Oh thank goodness, the robots are fighting among themselves. I was so worried they'd turn on us instead. Wait, what, they've teamed up in an unstoppable alliance? NOOOOooo!
Recently, AI and ML have moved out of the "exciting, innovative tech" category into the "essential to keeping up with your competition" category. In the very near future, AI is likely to become a necessity. In fact, it's estimated that 95% of customer interactions will be powered by AI by 2025.
So, businesses from all industries are trying to find ways of streamlining their processes, saving their teams time, and reducing human error through a conversational solution for their customer experience.
Chatbots, conversation AI and virtual assistants tend to be bandied around under the same definition, i.e. a robot that can help customers with their issues. But each category has a difference in not only their primary functions, but their level of sophistication. So, let's get into some definitions, and then a comparison between the three. Put your bets on now on who wins the robot wars.
Chatbots are simple-ish programmes which are used to automatically engage with customer messages.
They can be programmed to respond the same way every time, can vary on their messages depending on the customer's use of keywords, or can even use machine learning to adapt their responses to the situation.
You might have come across chatbots through mediums like a website chat window, social media messaging, or SMS text.
Though some advanced bots might be powered by AI, most are programmed with these scripted responses, and built-out conversational trees, like the one below.
So, if chatbots are scripted, rule-based, and pre-determined, conversational AI is the opposite.
Okay, I know that's vague. Basically, conversational AI relies on natural language processing and understanding, machine learning, deep learning, and predictive analytics to provide a user experience that doesn't follow a rigid structure. So thin; more dynamic, less constrained.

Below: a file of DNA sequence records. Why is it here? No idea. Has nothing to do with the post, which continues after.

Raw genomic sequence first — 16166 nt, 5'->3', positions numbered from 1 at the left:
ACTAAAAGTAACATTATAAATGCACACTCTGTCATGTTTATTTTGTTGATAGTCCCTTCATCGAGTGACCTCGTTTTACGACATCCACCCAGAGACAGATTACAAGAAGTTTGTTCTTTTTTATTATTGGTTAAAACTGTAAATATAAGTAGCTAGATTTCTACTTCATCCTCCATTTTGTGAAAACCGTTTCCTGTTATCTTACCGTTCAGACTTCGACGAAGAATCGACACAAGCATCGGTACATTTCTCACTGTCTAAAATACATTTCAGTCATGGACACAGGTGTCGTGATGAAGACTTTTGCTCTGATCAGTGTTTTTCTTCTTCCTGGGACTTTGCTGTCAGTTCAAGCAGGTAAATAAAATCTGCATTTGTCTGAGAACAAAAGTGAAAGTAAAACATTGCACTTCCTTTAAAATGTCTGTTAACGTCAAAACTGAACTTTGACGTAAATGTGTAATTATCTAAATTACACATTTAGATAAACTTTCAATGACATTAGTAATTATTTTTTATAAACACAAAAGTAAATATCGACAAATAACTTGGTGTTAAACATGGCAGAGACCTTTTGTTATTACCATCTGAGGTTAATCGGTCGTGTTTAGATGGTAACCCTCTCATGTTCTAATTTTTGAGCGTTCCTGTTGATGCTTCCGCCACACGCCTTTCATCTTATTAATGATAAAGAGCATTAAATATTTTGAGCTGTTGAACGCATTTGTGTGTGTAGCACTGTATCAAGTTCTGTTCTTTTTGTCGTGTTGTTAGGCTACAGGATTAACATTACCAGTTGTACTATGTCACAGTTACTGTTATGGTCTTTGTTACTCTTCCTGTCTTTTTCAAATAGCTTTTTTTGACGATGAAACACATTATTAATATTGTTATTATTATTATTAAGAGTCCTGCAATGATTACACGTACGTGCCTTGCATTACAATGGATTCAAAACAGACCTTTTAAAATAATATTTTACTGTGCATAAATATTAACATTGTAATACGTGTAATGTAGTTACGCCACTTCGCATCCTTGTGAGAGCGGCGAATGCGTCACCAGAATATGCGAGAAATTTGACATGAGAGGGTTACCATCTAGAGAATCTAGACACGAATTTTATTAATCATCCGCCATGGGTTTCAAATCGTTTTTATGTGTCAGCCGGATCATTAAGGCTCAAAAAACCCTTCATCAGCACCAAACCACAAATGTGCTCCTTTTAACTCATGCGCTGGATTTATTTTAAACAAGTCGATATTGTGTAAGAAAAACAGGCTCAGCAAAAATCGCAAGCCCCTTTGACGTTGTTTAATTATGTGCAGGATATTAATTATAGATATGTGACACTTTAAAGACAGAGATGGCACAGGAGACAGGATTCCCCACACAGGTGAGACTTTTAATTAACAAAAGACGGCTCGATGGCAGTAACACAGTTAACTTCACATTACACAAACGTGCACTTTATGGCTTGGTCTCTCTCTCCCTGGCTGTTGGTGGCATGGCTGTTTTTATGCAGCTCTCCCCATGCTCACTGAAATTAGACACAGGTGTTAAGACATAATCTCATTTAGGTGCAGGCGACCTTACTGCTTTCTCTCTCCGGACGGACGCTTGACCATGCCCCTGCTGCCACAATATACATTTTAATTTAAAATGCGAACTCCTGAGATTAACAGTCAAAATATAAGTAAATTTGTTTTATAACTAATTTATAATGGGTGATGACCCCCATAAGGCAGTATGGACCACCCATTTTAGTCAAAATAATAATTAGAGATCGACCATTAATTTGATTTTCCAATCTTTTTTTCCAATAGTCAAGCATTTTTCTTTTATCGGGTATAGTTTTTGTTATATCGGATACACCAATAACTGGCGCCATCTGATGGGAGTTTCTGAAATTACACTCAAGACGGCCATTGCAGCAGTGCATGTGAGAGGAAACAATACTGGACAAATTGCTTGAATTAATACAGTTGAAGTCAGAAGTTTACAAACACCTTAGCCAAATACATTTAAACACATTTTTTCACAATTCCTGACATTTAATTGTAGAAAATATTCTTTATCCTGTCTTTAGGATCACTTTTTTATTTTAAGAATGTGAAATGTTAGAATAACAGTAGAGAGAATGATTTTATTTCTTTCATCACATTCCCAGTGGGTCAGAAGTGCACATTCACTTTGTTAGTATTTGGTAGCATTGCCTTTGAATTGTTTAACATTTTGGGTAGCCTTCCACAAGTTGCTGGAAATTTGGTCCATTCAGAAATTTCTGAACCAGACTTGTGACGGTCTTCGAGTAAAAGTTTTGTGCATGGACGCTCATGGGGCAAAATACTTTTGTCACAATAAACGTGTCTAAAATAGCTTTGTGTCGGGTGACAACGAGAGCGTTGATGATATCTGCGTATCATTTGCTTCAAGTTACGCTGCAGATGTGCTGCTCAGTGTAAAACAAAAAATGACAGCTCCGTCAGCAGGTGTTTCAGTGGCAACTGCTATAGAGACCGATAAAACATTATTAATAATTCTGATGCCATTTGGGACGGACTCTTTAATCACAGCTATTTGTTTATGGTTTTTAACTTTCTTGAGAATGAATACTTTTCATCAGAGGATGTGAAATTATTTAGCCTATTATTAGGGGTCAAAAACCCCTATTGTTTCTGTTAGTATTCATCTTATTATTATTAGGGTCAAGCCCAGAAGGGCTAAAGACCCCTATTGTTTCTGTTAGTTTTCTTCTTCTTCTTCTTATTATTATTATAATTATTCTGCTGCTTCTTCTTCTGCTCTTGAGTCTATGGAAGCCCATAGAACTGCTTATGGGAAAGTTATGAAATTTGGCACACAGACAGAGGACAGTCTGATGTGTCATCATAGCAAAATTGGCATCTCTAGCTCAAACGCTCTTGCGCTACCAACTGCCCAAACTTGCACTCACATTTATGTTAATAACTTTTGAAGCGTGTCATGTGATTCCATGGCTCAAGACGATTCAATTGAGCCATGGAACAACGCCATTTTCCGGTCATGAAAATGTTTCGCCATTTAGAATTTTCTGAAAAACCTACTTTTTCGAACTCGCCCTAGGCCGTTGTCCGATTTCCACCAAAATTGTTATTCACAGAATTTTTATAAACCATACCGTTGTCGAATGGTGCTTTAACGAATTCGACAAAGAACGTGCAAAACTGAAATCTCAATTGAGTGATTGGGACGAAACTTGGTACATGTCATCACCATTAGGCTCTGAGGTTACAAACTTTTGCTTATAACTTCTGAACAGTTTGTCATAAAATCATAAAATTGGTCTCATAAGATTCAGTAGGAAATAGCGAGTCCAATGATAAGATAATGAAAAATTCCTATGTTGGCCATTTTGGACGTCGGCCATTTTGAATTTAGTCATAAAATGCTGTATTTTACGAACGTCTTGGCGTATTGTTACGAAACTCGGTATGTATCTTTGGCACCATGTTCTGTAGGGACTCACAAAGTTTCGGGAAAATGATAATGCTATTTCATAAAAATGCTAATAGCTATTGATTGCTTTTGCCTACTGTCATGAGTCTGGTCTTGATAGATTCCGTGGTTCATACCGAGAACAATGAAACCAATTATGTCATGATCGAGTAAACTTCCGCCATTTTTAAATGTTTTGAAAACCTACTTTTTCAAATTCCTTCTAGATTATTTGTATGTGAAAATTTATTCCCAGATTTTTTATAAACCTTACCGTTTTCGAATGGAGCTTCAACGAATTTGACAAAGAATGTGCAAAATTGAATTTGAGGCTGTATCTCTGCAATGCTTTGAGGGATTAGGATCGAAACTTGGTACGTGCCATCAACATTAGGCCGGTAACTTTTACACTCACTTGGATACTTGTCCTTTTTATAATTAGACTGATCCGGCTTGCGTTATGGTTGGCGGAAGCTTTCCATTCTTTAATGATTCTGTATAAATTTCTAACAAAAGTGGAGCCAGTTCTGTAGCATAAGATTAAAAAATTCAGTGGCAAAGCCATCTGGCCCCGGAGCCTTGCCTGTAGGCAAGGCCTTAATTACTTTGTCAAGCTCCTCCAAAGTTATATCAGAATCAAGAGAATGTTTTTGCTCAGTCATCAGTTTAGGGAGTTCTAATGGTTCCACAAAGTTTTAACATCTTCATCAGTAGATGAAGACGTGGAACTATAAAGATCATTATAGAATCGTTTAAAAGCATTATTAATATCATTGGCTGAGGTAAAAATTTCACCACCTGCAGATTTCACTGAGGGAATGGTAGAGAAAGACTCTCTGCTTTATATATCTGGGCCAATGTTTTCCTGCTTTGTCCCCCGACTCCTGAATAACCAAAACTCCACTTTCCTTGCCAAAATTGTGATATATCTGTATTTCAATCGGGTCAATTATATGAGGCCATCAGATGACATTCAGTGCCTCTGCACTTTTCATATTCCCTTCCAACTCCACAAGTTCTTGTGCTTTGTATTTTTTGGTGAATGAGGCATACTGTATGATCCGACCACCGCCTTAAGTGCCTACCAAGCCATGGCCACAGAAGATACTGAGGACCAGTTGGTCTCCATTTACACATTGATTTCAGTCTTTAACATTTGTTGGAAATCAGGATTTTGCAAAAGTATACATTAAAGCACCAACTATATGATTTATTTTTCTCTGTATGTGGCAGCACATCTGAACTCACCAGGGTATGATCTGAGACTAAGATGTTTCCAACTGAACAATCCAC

The main aim of a conversational AI is to help a user complete a task. So, that might be as a form of support, marketing, sales, etc. etc.
Conversational AI provides the chance for brands to feel more human, providing that authenticity that chatbots lack.
The standard architecture of conversational AI includes:
- An automatic speech recogniser
- A spoken language understanding module
- A dialog manager
- A natural language generator
- A text-to-speech synthesiser.
So, the automatic speech recogniser takes raw audio and text signals, and transcribes them into word hypotheses. These hypotheses are then transmitted to the spoken language understanding module. The goal of this module is to capture the semantics and intent of the words spoken or typed. Then, the dialogue manager will interact with the users and assist them.
If you think virtual assistants, think voice commands.
Virtual assistants utilise natural language processing, like our friend conversational AI, in order to understand and perform tasks from the user. But unlike conversational AI, virtual assistants use their AI technology to respond to user requests and voice commands on devices such as smart speakers. You might have already come across a few - Alexa and Siri.
Consumers use virtual assistants for a few different reasons, the most popular being to access information, consume content, and issue simple tasks like checking the weather.
In fact, 44% of users say that access to important information is the primary benefit of using a virtual assistant.
"So what?" you might be asking. "What's all this got to do with my very important business, and its very important marketing campaigns?"
Well, users increasing comfort with voice commands will potentially shift how businesses engage with people online, especially through search. People issue a voice command to their assistant, and expect it to understand the context perfectly.
“The biggest challenge is people would expect this kind of device to understand natural language and the context,” said Max Gladysh, co-founder of Botscrew, an AI development company in Lviv, Ukraine. “Consumers have much higher expectations when it comes to understanding the context.”